Why DarTec

DarTec possesses the following list of competitive advantages over their current and prospective competitors:

  1. Certified reverse engineering service provider for spare part localization (ISO9001:2015).
  2. Partnership with international 3D scanning expert with over 30-years’ experience.
  3. Partnerships with reputable local and international manufacturing facilities.
  4. Ability to manage the entire lifecycle of reverse engineering spare parts.
  5. No restrictions on spare part size or material composition.
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    Spare Part Localisation Services

    DarTec utilizes Reverse Engineering Processes using a plethora of 3D laser and optical scanners to facilitate the process of localizing the manufacturing of mechanical spare parts. This is achieved by providing a turnkey solution for spare parts, where replacement spare parts are delivered to the customers that are identical to the original part. Further, DarTec provides life-cycle management and inspection services by managing the different aspects of the manufacturing processes. With the goal to reduce the price of costly spare parts in mind, DarTec is capable of optimizing inventory stock using a pull vs. push system, where parts are digitized and manufactured on demand. In addition, DarTec provides onsite scanning for relatively large items that are logistically difficult to remove from the customer’s site.

    Process Flow

    Spare Part Localization Services:

    1.Develop turnkey solution for spare parts by providing replacement parts.
    2. Provide spare part lifecycle management and inspection.
    3. Reduce price of costly spare parts by localizing their manufacturing
    4. Enable breaking the monopoly of OEMs charging premium for parts that could be localized.
    5. Provide alternatives to obsolete and discontinued spare parts
    6. Reduce long-delivery periods by manufacturing parts locally and manufacturing on demand.
    7. Develop as-is engineering drawing when as-build and as-is drawings don’t match.
    8. Provide dimensional inspection to ensure compliance with required specifications.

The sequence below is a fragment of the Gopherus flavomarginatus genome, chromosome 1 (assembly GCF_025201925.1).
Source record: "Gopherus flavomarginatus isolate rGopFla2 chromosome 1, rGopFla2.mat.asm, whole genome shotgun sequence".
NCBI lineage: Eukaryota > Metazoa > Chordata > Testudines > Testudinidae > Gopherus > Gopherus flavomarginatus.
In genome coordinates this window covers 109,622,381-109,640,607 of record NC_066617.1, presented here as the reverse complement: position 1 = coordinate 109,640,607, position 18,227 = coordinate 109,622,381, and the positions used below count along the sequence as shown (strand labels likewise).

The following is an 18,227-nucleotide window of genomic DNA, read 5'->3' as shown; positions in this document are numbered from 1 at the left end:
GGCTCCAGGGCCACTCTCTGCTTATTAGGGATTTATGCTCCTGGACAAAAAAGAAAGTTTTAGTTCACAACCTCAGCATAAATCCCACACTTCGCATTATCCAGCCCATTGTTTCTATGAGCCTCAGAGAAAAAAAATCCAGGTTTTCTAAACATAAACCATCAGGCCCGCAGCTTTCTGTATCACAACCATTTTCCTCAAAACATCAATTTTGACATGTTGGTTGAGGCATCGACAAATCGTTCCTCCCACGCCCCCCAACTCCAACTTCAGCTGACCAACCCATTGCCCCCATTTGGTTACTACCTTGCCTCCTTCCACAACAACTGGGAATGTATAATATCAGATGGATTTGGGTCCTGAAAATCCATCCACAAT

9. Develop 2D-to-3D CAD modelling service for archiving and bookkeeping.
    10. Provide onsite scanning for large items.

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    Additive Manufacturing

    Selecting the optimum additive manufacturing process for a particular design or application can often be challenging. DarTec helps customers navigate through the vast range of 3D printing technologies for both metal and plastic for any of the following applications:

    Industrial

    • Medical

     

    • Historical Restoration

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    DarTec leverages the following 3D printing technologies to offer customers with options that help solve their problems:

    Comparision

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    Engineering Services

    DarTec provides engineering services for power plant design, implementation, and upgrading. DarTec has extensive experience in a variety of power generation systems while providing expertise in control systems, mechanical design, and electrical engineering summarized as follows:

    • Design Specification: DarTec detailed design packages include design specifications, drawings, procedures, requirements, quality assurance requirements and material requirements.
    • Project Management: DarTec develops a realistic comprehensive plan and provides the leadership to implement the project within budget.
    • Mechanical Engineering: DarTec provides expertise in areas of structural and mechanical engineering relating to power plants.
    • Electrical Engineering: DarTec supports electrical design needs for the generation, transmission, and distribution of electrical power.
    • Control Systems: DarTec supports the design and implementation of control systems for automation, plant monitoring, and special equipment synchronization, which will maximize the overall plant efficiency, lower energy costs and emissions, and reduce maintenance costs.
  • Stereolithography – SLA